Kenya says it is still discussing with South Africa for an urgent solution to address irregular policies which government officials admit are hurting trade between the two countries.

Foreign Affairs and International Trade Cabinet Secretary Amina Mohamed. Kenya says it is still discussing with South Africa for an urgent solution to address irregular policies which government officials admit are hurting trade between the two countries. PHOTO | DIANA NGILA | NATION MEDIA GROUP
Foreign Affairs and International Trade Cabinet Secretary Amina Mohamed. Kenya says it is still discussing with South Africa for an urgent solution to address irregular policies which government officials admit are hurting trade between the two countries. PHOTO | DIANA NGILA | NATION MEDIA GROUP

On Friday, Foreign Affairs CS Amina Mohamed told an audience in Johannesburg that a uniform set of rules on immigration and trade for the two countries is being discussed which, once agreed, could improve on their commercial links.

It was an admission that despite South Africa lessening some of its visa conditions on Kenyans last month, the rules are still stringent.

“Some have been partially addressed but they remain squarely on the table,” she told a gathering of businesspeople in Sandton Johannesburg, where the Kenyan High Commission in Pretoria is hosting the Kenya Trade and Investment Summit

“Even here much more needs to be done. We must finally agree to a bilateral standard regime applicable to the two countries,” she added, according to a statement from the Ministry.

Ms Mohamed is in South Africa with Acting Transport CS James Macharia and Energy PS Joseph Njoroge.

The two are meeting Kenyan and South African businesspeople in the latest bid to woe investors to Kenya with a slogan that Kenya is now a preferred choice.

Ms Mohamed encouraged South African investors to expand their ventures in Kenya saying that the country has now become a better destination for foreign direct investments, having risen from Sh49.9 billion in 2013 to Sh97.8 billion last year.

But irregular levies on goods, hygienic requirements and tough immigration laws are the impediments. Last month, South Africa agreed to to reduce visa application fees for Kenyans from the usual Sh6800 to Sh4700.

The agreement signed by Immigration Department chief Gordon Kihalangwa and South Africa’s Deputy Director of South African Immigration Services Jackie McKay also tackled transit visa, single entry visa, business, medical and student visas, change of immigration status for Kenyans in South Africa, visa application fees and travel arrangements for government officials.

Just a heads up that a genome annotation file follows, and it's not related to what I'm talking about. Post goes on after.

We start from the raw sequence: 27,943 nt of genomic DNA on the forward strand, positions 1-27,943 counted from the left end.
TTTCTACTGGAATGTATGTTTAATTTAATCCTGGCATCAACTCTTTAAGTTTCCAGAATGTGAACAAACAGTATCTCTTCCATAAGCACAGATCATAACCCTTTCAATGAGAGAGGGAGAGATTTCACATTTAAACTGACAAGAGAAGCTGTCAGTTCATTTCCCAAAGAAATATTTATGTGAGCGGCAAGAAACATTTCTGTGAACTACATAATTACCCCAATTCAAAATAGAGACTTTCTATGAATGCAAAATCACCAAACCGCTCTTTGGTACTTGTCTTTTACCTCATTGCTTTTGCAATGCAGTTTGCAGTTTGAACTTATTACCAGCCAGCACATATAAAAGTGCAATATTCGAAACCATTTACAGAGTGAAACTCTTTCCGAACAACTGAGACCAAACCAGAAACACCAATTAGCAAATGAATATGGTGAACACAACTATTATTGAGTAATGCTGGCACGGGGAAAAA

One of the changes in the agreement was issuance of full-duration visas to students, waiving visa requirements for Kenyans transiting through South Africa to its neighbours.

However, Kenyans will still have to apply for visas the same way, meet all the other financial conditions, apply through a third party firm VFS Global, and wait for a visa within five working days.

Though the agreement talked of further discussions on waiving visa requirements for government officials as well as unconditional multi-entry visas, the issues are expected to be addressed over time.

On Friday, Ms Mohamed said those talks will be sped up as leaders of both countries acknowledge the need for a solution especially on trade barriers.

“I assure our respective business communities that the bilateral Joint Trade Committee (JTC) will continue to address outstanding issues so as to enhance trade between Kenya and South Africa,” said the Cabinet Secretary.

Total trade between Kenya and South Africa increased from US$506 million (Sh50 billion) in 2008 to US$700 million (Sh70 billion) in 2014, according to the Foreign ministry which also handles international trade.

It favours South Africa. Kenyan traders have often complained that their exports to South Africa have faced numerous tariff barriers and levies, which they claim have impeded their goods from accessing the South African market.

Kenya and South Africa signed a Joint Commission and Cooperation in October 2007 to address some of the issues, but solutions have taken long.

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